What I had been expecting at this site were Bee Orchids but after looking over in the area where I was expecting them I couldn't find them so I gave my local go-to orchid expert Wayne a quick call only to be told that there weren't any this year. Oh well, at least that meant I wasn't just being useless in not being able to find them! He did tell me that there was a Lizard Orchid flowering around there and gave me instructions on where to look though it did take a second call before I managed to home in on what was a very well-hidden flower. It was only partially out but still nice to see.

Lizard Orchid - not fully out yet

I spent some time taking photos of all the abundance of wild flowers until with L getting restless we headed back across the fields and then home for a well-earned cup of tea.


Common Spotted Orchid
Fairy Flax
Mouse-ear Hawkweed
Rough Hawkbit
Wild Liquorice



Friday, 26 May 2017

Orchids On Parade

With there still being no birding action in the county or indeed anywhere within my twitching distance radius I once more resorted to orchids to dictate where I might go on my next nature trip. Homefield Wood nature reserve near Marlow in Bucks caught my eye as one of only three sites in the country to see the rare Military Orchid. Being only three quarters of an hour away this seemed like an ideal bijou tripette so it was that late morning on a hot and sunny Thursday I set off. I was expecting to be taken along the M40 all the way to High Wycombe by the Sat Nav but in the event she decided to bring me off early and to navigate me along the back roads of Buckinghamshire, which was an area that I didn't really know at all and which was surprisingly pleasant. The roads got narrower and narrower until eventually I was winding my way down a single track route through some Beech wood and then a short while later pulling up at the Homefield Wood parking area. 

Having done my pre-trip research I more or less knew where I was going and after a short walk of a couple of hundred yards or so I was turning off to a surprisingly small open area of unimproved grassland that was stuffed full of the usual flowers as well as dotted liberally about with orchids of various types. Many of the Militaries were within wire cages to prevent deer munching but some were unprotected, making for better photographic subjects. There were also quite a few Common Spotted and as well as Common Twayblades though these were tough to pick out amidst all the greenery. Over in the far corner and protected by plastic cages were a couple of Greater Butterfly Orchids. I wandered around in a contented manner, rummaging through the various flowers and taking periodic photos.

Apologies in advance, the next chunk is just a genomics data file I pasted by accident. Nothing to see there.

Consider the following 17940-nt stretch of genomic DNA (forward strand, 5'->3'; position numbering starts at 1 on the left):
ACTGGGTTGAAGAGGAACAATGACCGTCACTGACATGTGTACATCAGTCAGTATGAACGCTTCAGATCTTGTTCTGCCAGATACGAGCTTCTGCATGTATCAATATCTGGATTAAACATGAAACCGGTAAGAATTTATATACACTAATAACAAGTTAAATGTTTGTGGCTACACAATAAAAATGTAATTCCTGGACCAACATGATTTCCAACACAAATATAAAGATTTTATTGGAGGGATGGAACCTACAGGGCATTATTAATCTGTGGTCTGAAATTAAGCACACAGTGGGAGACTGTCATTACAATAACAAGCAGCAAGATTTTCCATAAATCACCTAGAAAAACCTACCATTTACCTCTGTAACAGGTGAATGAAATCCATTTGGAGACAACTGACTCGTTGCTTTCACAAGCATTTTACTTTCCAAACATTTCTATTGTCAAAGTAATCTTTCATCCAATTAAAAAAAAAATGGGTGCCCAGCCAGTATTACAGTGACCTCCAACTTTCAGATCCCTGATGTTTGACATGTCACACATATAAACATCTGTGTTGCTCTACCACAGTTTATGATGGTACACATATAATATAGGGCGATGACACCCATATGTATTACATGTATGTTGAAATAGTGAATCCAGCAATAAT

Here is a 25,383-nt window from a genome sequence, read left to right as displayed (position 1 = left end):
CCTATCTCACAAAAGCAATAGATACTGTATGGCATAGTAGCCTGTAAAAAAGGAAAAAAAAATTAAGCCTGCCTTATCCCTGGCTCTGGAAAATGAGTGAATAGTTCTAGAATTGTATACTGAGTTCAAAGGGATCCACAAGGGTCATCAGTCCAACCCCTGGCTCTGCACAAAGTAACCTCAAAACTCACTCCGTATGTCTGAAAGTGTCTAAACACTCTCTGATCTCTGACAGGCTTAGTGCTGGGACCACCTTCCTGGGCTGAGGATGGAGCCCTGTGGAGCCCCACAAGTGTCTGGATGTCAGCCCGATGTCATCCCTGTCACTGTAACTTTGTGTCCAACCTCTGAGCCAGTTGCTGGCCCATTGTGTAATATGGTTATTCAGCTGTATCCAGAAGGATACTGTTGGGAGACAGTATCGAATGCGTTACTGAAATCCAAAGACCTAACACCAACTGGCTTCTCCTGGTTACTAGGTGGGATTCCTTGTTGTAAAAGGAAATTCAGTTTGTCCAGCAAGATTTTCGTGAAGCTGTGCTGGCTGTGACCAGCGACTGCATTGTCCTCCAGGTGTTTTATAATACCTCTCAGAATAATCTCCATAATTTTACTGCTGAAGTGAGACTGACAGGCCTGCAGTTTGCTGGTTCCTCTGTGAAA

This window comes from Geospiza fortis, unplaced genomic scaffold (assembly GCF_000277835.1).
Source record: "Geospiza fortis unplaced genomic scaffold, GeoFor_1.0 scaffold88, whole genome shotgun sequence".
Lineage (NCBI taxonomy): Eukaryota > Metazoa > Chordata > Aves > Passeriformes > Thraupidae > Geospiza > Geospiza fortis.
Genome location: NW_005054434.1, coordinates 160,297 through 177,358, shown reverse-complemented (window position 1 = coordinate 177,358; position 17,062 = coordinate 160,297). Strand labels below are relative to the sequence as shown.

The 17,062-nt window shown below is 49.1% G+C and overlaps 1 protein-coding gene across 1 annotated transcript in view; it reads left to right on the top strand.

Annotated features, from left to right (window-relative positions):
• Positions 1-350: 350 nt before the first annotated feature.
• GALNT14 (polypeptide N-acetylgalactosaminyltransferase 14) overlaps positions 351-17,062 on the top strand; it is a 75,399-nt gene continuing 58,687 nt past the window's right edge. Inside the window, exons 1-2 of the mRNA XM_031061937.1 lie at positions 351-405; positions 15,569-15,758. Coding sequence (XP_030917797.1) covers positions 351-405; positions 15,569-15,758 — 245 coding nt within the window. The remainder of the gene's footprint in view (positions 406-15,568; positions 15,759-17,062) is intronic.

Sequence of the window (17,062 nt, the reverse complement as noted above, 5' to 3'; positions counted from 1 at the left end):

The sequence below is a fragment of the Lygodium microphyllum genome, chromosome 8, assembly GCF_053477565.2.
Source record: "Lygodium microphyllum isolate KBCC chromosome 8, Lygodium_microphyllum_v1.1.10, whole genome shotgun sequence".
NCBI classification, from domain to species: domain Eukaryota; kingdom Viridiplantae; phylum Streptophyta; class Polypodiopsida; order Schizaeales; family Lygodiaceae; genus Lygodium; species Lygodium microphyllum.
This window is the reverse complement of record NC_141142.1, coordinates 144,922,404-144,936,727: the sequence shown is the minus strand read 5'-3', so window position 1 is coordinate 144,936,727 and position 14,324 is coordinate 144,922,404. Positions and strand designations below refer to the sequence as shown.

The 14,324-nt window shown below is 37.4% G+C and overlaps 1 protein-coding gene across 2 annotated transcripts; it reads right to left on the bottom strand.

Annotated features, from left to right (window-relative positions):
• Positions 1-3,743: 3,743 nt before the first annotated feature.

Military Orchids, so called because the flower looks like a man with top part supposedly being a knight's helmet


Greater Butterfly Orchid - distinguished from Lesser by the diverging pollen masses


The subtle Common Twayblades



Common Spotted Orchid
There was a path through the woodland on the far side down which I explored a bit, having been told that there were Fly Orchids down there. I couldn't find them myself but I did hear and even see a nice male Firecrest for my troubles. After about an hour and a half of wandering around I headed back to the car and chose to return via the same picturesque route. It had been an enjoyable trip to what was a new BBOWT reserve for me. I must say that I'm enjoying my orchid quest: it's giving me plenty to do during the normally quiet summer months, especially since I've now more or less "done" butterflies and dragonflies.